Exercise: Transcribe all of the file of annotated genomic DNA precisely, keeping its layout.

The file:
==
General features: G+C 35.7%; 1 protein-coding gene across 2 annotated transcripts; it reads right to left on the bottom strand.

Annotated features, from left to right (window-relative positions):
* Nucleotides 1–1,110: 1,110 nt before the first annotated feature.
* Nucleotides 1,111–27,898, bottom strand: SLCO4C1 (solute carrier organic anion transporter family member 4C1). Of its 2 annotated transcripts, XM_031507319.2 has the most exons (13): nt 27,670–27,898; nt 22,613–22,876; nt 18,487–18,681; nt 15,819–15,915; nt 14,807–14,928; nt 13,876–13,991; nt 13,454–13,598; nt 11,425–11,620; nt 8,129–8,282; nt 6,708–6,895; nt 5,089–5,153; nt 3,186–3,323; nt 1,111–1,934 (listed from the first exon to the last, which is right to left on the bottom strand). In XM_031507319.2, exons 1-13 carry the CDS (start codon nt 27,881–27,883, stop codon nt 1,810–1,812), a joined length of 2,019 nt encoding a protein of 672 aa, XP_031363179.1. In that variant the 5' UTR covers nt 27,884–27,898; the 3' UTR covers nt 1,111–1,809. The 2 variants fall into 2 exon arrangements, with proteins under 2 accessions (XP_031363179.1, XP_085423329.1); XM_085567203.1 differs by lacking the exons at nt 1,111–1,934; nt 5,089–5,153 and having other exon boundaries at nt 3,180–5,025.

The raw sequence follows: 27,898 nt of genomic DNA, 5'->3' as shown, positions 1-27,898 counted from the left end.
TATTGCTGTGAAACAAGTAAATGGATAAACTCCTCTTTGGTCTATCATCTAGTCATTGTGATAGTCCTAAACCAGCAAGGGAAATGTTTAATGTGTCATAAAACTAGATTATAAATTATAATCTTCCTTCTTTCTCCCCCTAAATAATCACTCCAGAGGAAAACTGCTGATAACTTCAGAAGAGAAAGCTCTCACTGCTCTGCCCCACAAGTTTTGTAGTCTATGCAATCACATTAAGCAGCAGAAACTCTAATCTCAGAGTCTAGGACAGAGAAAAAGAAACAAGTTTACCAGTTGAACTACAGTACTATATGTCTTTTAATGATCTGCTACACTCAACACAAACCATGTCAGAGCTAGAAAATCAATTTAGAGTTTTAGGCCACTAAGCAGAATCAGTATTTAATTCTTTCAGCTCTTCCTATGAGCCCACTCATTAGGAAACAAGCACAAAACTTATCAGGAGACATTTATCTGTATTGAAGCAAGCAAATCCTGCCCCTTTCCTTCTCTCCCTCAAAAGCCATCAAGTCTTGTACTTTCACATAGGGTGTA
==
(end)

General features: G+C 35.7%; 1 protein-coding gene across 2 annotated transcripts; it reads right to left on the bottom strand.

Annotated features, from left to right (window-relative positions):
* Nucleotides 1–1,110: 1,110 nt before the first annotated feature.
* Nucleotides 1,111–27,898, bottom strand: SLCO4C1 (solute carrier organic anion transporter family member 4C1). Of its 2 annotated transcripts, XM_031507319.2 has the most exons (13): nt 27,670–27,898; nt 22,613–22,876; nt 18,487–18,681; nt 15,819–15,915; nt 14,807–14,928; nt 13,876–13,991; nt 13,454–13,598; nt 11,425–11,620; nt 8,129–8,282; nt 6,708–6,895; nt 5,089–5,153; nt 3,186–3,323; nt 1,111–1,934 (listed from the first exon to the last, which is right to left on the bottom strand). In XM_031507319.2, exons 1-13 carry the CDS (start codon nt 27,881–27,883, stop codon nt 1,810–1,812), a joined length of 2,019 nt encoding a protein of 672 aa, XP_031363179.1. In that variant the 5' UTR covers nt 27,884–27,898; the 3' UTR covers nt 1,111–1,809. The 2 variants fall into 2 exon arrangements, with proteins under 2 accessions (XP_031363179.1, XP_085423329.1); XM_085567203.1 differs by lacking the exons at nt 1,111–1,934; nt 5,089–5,153 and having other exon boundaries at nt 3,180–5,025.

The raw sequence follows: 27,898 nt of genomic DNA, 5'->3' as shown, positions 1-27,898 counted from the left end.
TATTGCTGTGAAACAAGTAAATGGATAAACTCCTCTTTGGTCTATCATCTAGTCATTGTGATAGTCCTAAACCAGCAAGGGAAATGTTTAATGTGTCATAAAACTAGATTATAAATTATAATCTTCCTTCTTTCTCCCCCTAAATAATCACTCCAGAGGAAAACTGCTGATAACTTCAGAAGAGAAAGCTCTCACTGCTCTGCCCCACAAGTTTTGTAGTCTATGCAATCACATTAAGCAGCAGAAACTCTAATCTCAGAGTCTAGGACAGAGAAAAAGAAACAAGTTTACCAGTTGAACTACAGTACTATATGTCTTTTAATGATCTGCTACACTCAACACAAACCATGTCAGAGCTAGAAAATCAATTTAGAGTTTTAGGCCACTAAGCAGAATCAGTATTTAATTCTTTCAGCTCTTCCTATGAGCCCACTCATTAGGAAACAAGCACAAAACTTATCAGGAGACATTTATCTGTATTGAAGCAAGCAAATCCTGCCCCTTTCCTTCTCTCCCTCAAAAGCCATCAAGTCTTGTACTTTCACATAGGGTGTA